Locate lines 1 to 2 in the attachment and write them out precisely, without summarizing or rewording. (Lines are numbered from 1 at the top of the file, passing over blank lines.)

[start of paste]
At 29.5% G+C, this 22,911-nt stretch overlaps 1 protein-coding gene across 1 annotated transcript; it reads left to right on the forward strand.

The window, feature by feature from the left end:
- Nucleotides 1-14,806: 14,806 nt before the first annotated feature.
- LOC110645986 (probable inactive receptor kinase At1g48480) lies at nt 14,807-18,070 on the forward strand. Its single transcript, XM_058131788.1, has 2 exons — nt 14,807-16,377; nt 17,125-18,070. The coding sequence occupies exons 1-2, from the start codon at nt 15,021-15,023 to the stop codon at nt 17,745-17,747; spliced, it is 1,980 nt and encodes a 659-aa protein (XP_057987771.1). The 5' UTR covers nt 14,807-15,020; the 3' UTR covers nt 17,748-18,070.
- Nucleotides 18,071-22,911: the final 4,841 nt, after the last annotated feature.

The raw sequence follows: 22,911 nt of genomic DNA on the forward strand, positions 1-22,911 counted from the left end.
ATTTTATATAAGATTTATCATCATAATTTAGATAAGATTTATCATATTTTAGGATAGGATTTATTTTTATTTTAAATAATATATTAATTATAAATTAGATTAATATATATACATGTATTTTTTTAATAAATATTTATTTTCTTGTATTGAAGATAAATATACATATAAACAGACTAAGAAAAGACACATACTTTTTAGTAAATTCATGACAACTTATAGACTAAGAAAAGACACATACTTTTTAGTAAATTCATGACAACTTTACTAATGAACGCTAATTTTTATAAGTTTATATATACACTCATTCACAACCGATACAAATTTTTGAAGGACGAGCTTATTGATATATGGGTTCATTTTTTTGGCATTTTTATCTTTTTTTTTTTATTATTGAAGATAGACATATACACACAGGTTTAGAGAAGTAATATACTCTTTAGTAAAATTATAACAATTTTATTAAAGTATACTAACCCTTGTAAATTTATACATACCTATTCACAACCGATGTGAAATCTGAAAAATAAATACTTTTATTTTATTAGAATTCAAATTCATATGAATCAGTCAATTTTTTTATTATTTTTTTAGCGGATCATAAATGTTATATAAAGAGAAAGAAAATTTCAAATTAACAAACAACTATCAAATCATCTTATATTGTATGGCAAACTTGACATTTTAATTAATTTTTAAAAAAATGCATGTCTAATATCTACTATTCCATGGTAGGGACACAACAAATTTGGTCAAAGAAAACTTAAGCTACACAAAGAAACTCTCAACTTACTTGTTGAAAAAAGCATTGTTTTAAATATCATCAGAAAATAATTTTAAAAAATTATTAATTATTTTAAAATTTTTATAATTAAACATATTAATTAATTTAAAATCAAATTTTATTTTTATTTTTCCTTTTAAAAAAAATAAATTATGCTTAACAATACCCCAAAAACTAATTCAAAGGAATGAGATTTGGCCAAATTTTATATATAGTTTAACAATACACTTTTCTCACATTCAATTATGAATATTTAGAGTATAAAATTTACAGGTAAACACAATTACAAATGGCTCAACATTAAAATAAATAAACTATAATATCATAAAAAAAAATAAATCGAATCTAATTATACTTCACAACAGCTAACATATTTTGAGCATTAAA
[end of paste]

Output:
At 29.5% G+C, this 22,911-nt stretch overlaps 1 protein-coding gene across 1 annotated transcript; it reads left to right on the forward strand.

The window, feature by feature from the left end: